Rubinstein et al1 propose an algorithm that measures uncertainty in abstracts reported from randomized clinical trials. Eligible trials were those in oncology that were designed as superiority trials with 2 arms in which P values ranged between .01 and .10 and were published from 1974 to 2017. The developed algorithm evaluates “whether reporting is restricted to the conditions of the trial, whether speculative language was used, and whether the significance of results is qualified as statistical.”1 The algorithm was applied to the overall survival end point as well as other surrogate end points of overall survival. It categorizes an abstract as fully uncertain when it uses an “uncertainty qualifier” such as may, can, or suggest, restricts its conclusion to the trial conditions or to the trial meeting its end point, or, if significance is claimed, qualifies the significance as statistical. In contrast, it categorizes an abstract as somewhat uncertain when the results of the trial are described as significant without making a distinction between statistical and clinical significance. When neither of these conditions is met, the abstract is categorized as not uncertain.
The authors screened 5777 abstracts and identified 556 phase 3 randomized trials in which the P values ranged between .01 and .10 (that being the region of P values that they considered as not clearly indicating either statistically significant or not statistically significant). Of the 556 abstracts, 31% expressed full uncertainty, 29% expressed some uncertainty, and 40% did not express any uncertainty. Statistically significant factors associated with uncertainty expression were year of publication, normalized P values, noncooperative group trials, and abstracts reporting on end points other than overall survival. Of interest, funding source was not statistically associated with uncertainty expression.
The article by Rubenstein et al1 presents an important message for clinical trialists. There are already several best practice guidelines for reporting results for clinical trials.2,3 The Consolidated Standards of Reporting Clinical Trials (CONSORT) statement was first published in JAMA in 1996. It was developed to overcome issues of inadequate reporting of clinical trial results. It is considered a living document, and the CONSORT statement was last updated in 2010. Journals should consider implementing these guidelines, as currently authors do not always adhere to them.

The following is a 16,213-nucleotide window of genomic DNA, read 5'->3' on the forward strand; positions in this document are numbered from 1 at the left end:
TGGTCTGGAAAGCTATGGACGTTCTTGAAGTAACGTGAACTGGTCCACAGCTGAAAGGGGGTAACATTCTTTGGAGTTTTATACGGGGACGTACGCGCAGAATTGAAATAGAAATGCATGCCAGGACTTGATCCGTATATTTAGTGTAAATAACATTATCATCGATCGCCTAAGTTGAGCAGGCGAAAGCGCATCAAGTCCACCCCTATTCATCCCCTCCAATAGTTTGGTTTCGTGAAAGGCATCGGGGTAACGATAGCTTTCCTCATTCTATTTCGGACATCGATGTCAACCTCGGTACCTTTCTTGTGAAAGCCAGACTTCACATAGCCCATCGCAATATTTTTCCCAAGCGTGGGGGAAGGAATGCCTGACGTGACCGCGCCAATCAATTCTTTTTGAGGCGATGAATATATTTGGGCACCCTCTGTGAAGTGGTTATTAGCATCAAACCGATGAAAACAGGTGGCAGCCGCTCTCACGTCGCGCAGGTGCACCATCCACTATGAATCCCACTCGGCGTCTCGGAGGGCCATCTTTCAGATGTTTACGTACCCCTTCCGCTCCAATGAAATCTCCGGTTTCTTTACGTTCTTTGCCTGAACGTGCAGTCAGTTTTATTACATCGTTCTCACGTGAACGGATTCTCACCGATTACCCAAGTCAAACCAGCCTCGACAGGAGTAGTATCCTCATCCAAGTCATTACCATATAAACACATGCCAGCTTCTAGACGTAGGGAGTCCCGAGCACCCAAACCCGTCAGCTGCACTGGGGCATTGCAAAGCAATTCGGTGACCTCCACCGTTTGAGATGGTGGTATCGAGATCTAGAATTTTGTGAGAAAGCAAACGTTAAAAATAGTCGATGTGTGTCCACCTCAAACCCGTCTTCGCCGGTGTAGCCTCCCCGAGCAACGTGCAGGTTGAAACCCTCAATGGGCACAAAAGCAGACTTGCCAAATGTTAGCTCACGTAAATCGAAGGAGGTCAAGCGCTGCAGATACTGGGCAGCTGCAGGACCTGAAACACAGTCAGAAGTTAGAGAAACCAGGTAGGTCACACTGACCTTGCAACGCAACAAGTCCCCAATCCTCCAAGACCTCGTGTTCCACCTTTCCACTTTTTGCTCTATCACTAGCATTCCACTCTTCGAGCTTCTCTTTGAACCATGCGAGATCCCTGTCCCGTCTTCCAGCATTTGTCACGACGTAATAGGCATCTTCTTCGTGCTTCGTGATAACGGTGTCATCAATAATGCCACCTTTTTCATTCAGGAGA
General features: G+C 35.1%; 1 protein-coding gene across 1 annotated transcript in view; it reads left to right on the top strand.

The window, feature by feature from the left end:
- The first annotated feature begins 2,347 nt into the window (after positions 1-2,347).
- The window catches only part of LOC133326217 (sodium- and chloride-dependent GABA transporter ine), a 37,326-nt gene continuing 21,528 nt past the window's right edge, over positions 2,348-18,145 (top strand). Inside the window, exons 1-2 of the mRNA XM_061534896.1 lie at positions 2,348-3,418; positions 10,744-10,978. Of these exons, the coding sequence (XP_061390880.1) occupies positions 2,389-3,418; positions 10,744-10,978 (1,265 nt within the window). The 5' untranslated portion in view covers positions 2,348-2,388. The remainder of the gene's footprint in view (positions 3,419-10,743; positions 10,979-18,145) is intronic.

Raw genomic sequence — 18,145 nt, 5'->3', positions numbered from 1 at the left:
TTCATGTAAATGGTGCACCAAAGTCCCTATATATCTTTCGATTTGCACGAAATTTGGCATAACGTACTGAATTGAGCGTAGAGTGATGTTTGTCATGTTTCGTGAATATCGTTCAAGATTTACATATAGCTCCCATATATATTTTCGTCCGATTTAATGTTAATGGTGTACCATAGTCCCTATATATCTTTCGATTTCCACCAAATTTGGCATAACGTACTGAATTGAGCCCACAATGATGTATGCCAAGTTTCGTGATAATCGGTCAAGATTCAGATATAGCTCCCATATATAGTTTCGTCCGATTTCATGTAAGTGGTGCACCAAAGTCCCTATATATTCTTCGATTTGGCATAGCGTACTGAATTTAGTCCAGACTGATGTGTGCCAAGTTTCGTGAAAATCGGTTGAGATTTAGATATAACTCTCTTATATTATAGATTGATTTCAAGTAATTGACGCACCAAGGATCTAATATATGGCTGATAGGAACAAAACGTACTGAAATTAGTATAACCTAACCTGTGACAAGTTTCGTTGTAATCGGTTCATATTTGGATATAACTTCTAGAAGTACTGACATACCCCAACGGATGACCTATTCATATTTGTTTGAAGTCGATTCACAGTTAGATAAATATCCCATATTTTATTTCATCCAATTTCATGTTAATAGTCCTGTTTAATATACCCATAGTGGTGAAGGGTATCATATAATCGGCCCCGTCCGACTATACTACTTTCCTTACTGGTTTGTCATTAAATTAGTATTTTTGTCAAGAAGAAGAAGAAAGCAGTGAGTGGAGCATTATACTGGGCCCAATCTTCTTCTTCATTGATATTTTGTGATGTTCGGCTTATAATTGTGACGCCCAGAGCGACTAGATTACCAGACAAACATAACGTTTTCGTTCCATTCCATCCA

In 2004, one of us (S.H.) led the development of biostatistical guidelines for reporting results from randomized trials to be used by investigators submitting abstracts for the American Society of Clinical Oncology (ASCO) annual meeting.4 The guidelines for phase 3 trials clearly describe the key elements of study design and results to report. For example, the planned sample size per arm, including operating characteristics (power and type I error rate, whether the type I error rate is 1-sided or 2-sided), the null and alternative hypotheses, and the magnitude of expected change are required. If the analysis that is presented in an abstract is prior to the trial’s final analysis, it should clearly indicate whether the analysis was a planned interim analysis and the reason for early reporting. These guidelines4 have been updated and are available online. In an analysis5 of 500 abstracts presenting results from large randomized trials at the ASCO meetings, several abstracts were missing essential information on study design and analysis, and the manner in which the abstracts reported results was poor.
The analysis by Rubinstein et al1 is far from comprehensive, as they excluded multiple-arm trials (including factorial trial), noninferiority trials, and randomized phase 2 trials. We anticipate that these trials are challenging in terms of communicating results in abstracts. Still, we are not surprised by the quality of abstracts reported by Rubinstein et al.1